Friday, April 11, 2008

Thank God it’s Friday’s song of the day

Mark Kozelek is not in a hurry. Meditative, pensive and expansive, Kozelek’s songs tend to unfold over time, and over repeated listens. His understated hooks often escape identification on first listen. But for me it’s their very subtlety that makes his songs stand up to repeated listens.

Never has Kozelek’s restraint been more apparent than on April—his third album as Sun Kil Moon—released last week. Five of April’s tracks spread out over more than seven minutes, and nearly absent are the hummable melodies of songs like “Glen Tipton,” “Gentle Moon,” and “Pancho Villa” (from 2002’s fantastic Ghosts of the Great Highway).

Instead, April strikes me as a return to the realm of his final Red House Painters album, Old Ramon, with an emphasis on mood not melody, on repetition not hooks.

My early favorite is the nearly eight-minute “The Light,” with a solo break featuring two guitars playing entirely separate leads at the same time. The song is reminiscent of the Crazy Horse-esque “Make Like Paper” from Songs For A Blue Guitar but with a more melodic riff.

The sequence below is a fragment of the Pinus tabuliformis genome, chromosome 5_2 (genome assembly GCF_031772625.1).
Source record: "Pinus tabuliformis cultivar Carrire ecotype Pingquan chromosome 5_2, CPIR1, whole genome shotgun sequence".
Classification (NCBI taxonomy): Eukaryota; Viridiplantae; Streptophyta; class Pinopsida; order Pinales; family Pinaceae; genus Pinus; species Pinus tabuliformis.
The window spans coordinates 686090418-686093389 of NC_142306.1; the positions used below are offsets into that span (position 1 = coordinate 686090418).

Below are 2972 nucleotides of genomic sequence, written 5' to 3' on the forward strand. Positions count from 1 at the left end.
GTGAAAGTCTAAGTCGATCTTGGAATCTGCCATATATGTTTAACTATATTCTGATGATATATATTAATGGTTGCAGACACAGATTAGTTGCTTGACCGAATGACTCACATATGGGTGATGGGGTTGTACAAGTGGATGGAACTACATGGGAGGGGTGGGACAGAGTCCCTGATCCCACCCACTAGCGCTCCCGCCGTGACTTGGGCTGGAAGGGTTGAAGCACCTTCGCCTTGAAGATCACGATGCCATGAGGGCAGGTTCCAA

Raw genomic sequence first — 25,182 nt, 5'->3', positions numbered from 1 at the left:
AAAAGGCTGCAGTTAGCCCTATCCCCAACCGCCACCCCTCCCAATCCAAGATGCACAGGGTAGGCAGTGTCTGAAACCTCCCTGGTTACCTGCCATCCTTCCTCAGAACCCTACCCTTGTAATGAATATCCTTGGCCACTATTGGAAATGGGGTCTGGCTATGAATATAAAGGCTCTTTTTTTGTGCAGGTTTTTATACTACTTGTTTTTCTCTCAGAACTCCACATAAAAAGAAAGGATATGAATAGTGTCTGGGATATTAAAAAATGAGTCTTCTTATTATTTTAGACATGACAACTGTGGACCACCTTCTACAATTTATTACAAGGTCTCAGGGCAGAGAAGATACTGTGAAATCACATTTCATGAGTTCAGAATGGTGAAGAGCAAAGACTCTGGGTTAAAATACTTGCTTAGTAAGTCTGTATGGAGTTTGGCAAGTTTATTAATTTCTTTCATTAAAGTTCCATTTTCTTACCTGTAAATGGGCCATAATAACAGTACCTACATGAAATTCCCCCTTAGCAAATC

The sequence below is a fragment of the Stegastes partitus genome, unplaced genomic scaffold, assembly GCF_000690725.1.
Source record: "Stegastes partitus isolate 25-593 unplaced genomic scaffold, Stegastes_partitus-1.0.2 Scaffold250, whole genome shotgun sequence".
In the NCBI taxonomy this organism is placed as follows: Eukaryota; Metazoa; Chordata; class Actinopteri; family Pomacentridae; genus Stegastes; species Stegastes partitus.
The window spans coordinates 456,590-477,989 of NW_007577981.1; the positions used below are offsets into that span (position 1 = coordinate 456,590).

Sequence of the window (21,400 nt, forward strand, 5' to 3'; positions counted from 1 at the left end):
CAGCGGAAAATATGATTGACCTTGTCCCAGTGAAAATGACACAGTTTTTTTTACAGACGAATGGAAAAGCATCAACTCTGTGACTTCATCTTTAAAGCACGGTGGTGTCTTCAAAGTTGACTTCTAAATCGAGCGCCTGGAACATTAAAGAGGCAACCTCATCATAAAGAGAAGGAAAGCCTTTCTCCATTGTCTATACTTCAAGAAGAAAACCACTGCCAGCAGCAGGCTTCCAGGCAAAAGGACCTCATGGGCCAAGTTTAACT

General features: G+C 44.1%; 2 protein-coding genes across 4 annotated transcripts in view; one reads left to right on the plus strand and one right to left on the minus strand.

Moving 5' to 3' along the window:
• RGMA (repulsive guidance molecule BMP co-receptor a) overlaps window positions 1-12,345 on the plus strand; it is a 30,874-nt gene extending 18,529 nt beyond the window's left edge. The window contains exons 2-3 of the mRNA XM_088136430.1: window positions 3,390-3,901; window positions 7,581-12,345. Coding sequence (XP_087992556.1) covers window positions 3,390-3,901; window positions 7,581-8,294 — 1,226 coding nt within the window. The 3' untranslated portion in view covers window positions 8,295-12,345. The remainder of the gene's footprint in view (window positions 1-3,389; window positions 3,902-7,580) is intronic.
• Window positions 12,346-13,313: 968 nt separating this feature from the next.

A welcome evolution on this record is added dimension of back-up singers Ben Gibbard (what won’t he stick his nose in?) and Will Oldham (a.k.a. Bonny “Prince” Billy) in place of Kozelek doing them all himself, as has historically been the case. There’s also the surprising banjo on “Unlit Hallway” and the mild country twang of “Like The River.”

Paste says April is arguably Kozelek’s best album. I won’t go that far. I’m too much a fan of Ghosts of the Great Highway and Songs For A Blue Guitar. And it’s simply too early for me to tell (see the first paragraph again). But it is very good.

That Kozelek’s songs are subtle and often take time to appreciate means this is almost certainly the wrong venue to introduce one from the new album. But that’s not going to stop me. Here’s “Moorestown” off April.

One final note: Fans should purchase the physical CD, as it comes with a bonus disc of alternate versions of four album tracks.

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